In many cases, fast triage won’t solve the longer term problem. It’ll take more time and effort to persuade the client to return. So businesses put in place dedicated win back sales teams. It’s not easy work — and it cannot be done by the regular sales force, who focus on volume and fast opportunity. The wingback sales team needs special training and, above all, special compensation, to work on bringing customers back.

8. Evolve your offerings

This is so much more relevant in B2B than any other marketing sector. Take your clients to the next level, ask them what they are gaining from your relationship, where they want to go and how they want to achieve it.

Continue demonstrating value to existing clients. It is not enough to assume your client will retain the same attitude towards a service or product as when they first purchased. If marketers become too obsessed with acquisition-led KPIs, such as lead generation and online conversions, these opportunities will be lost.

9. Measure holistically

All B2B companies carry out their client research. While qualitative data helps to understand the ‘why’ and quantitative affords a high-level overview, it is not enough on its own. The study from an objective third party can often be the welcome input a brand needs.

Ultimately, you can vastly improve your understanding of your customer by overlaying your data with the external data gleaned from third parties.

10. Build customer advocacy

Your most loyal clients are a highly powerful tool when it comes to acquisition. Take benefit of this by encouraging them to share on social, contribute to the content or speak at events. By building a community with your clients, you are keeping your existing buyers engaged, but also giving potential clients a good reason to sit up and take notice of your offerings.

11. Align your departments

We are not just talking about the marketing relationship and age-old sales here. Every department involved in the customer retention process has to have a voice, from data teams to post-purchase salespeople and marketing to customer support.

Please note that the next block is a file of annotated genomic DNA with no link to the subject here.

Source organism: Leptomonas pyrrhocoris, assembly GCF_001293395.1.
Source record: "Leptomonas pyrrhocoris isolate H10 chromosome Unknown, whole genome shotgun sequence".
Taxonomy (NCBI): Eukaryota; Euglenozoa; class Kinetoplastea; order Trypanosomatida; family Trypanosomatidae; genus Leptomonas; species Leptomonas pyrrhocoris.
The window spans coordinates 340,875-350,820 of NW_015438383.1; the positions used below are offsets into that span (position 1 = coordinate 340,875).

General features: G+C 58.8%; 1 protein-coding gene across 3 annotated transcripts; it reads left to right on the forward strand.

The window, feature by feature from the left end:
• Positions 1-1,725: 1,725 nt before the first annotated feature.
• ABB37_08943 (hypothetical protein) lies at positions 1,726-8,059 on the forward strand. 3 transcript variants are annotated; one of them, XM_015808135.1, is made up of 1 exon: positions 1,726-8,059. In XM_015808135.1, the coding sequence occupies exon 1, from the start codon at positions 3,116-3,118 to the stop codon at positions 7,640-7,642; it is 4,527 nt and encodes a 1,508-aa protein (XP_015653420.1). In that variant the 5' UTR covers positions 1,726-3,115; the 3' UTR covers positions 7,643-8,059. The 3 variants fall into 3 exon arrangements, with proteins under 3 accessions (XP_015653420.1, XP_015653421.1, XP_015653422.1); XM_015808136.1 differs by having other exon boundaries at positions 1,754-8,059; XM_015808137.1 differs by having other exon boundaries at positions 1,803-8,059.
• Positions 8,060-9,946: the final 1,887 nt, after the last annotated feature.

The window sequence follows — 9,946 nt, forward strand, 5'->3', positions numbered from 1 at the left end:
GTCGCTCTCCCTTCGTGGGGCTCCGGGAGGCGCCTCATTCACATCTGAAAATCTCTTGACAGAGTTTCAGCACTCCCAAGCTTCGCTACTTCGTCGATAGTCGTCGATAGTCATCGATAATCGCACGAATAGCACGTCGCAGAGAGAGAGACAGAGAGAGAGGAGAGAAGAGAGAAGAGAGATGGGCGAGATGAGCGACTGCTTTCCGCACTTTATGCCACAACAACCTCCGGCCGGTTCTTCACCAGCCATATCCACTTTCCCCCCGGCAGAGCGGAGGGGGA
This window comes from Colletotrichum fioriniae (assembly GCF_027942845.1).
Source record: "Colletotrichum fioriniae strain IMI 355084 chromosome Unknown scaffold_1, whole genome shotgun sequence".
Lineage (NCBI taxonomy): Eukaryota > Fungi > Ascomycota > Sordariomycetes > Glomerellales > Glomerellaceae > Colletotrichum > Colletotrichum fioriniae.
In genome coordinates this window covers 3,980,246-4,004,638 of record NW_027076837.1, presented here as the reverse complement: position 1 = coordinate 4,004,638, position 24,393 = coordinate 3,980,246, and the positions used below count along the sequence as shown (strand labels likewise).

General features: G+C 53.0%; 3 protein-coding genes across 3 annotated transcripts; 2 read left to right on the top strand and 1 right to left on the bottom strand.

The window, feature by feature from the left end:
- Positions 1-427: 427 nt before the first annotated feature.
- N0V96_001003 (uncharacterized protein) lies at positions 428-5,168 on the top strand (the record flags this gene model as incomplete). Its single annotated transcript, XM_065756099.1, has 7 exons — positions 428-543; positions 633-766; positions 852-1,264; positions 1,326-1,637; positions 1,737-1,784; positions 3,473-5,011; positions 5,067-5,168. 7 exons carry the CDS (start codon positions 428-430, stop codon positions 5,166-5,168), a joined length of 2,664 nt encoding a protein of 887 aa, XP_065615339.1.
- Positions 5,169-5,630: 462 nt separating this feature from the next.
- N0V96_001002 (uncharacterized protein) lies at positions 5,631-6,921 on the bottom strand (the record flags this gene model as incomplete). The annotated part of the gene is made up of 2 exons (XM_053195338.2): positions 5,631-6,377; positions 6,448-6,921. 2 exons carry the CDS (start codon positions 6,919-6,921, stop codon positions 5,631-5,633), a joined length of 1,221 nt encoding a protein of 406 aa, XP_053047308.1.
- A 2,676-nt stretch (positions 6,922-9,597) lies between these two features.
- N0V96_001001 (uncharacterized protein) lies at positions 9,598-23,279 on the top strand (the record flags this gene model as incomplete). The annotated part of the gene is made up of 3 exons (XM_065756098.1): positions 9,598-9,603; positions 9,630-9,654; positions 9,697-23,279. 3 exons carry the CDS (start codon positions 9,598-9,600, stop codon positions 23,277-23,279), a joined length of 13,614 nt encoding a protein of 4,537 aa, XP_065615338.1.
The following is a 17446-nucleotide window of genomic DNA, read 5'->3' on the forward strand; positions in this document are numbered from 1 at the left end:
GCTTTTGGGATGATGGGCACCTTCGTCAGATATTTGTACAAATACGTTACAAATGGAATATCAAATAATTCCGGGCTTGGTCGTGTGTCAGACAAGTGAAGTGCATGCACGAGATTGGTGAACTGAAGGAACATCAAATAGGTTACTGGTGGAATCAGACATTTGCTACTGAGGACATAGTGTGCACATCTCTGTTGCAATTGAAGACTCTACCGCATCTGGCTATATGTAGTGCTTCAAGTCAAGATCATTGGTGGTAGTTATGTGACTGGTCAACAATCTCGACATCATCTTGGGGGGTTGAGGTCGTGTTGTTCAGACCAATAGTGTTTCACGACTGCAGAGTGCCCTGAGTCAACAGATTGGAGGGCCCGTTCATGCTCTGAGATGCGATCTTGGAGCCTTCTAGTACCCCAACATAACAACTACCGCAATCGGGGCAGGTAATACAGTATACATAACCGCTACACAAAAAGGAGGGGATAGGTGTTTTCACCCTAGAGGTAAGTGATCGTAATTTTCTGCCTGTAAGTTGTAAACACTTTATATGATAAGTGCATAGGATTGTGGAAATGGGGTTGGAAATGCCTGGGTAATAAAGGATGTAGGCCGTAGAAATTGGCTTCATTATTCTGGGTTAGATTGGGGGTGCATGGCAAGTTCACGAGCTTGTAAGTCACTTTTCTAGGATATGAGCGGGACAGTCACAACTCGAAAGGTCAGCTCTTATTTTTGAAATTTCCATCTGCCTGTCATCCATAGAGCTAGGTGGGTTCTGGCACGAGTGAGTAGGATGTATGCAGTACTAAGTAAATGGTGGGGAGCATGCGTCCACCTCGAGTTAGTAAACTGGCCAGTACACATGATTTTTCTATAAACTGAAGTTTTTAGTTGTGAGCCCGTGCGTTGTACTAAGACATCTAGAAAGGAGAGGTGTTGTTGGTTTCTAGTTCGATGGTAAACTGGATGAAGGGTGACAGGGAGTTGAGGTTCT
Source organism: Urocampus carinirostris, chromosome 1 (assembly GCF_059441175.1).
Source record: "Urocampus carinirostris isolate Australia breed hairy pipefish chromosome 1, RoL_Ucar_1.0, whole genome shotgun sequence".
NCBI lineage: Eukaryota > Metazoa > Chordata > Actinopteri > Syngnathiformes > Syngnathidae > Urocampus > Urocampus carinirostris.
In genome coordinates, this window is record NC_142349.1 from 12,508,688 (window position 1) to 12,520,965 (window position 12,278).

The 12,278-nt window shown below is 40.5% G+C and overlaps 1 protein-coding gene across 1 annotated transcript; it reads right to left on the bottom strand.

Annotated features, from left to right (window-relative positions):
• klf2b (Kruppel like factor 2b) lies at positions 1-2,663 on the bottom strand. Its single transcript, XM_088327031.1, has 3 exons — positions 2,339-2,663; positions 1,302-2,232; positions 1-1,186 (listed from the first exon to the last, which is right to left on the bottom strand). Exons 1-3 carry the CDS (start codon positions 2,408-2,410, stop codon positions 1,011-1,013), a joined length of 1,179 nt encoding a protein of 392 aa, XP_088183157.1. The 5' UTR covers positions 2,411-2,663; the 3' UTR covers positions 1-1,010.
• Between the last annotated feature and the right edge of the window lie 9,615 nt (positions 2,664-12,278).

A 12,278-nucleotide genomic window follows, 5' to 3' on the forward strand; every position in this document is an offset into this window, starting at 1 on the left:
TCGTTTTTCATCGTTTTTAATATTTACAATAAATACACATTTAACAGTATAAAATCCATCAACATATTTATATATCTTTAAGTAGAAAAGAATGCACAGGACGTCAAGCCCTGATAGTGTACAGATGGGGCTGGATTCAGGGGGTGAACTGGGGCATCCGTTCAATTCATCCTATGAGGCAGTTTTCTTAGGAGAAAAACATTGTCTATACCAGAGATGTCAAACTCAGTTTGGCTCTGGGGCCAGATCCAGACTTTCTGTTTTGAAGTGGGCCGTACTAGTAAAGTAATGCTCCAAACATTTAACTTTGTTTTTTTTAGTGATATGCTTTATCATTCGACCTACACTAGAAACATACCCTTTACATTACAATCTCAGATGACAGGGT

B2B businesses need departments dedicated to their existing clients. There had been the sales and marketing teams charged with educating clients on how they can expand on the product or service they have invested in. And, of course, you would have your post-purchase customer success departments and technical support teams to boot.

12. Listen and act




















It is absurd how often B2B businesses overlook the simple idea of listening to their clients. Even this is still only half the job. Talk to your clients, listen to feedback, but, most importantly, act on it. When a client knows an organization truly cares about them, they will not be leaving in a hurry.

13. Think like the customer

You may think your SaaS (software as a service) is perfect and awesome. Well, that is great, but you created it. There could be massive holes where new clients are getting lost,  frustrated or discouraged with the product. All huge red flags you need to avoid. Counteract potential issues by constantly refining your documentation and support, as well as the expectations you are setting for your customers. The more you can mimic and understand their experience as opposed to assume what will happen, the better off you will be.

14. Follow up on inactive users

Having a client sign up for your SaaS (software as a service) is just the first step. The next is getting them to use it. And, that can be more difficult than it sounds. Do not let the inactive clients fall through the cracks. At the same time, do not assume everyone who signs up for your service is going to jump in and use it right away. Take the proactive method. Offer an original follow up a few days after the first client contact, then follow up again with a free consultation.


Loyalty represents the source of all profits. By concentrating on providing ongoing value to clients, identifying opportunities to improve that value, preventing at-risk clients from defecting, and reactivating profitable clients when they do defect. These are the marketing activities that will ensure maximum shareholder value. Which strategies work for you?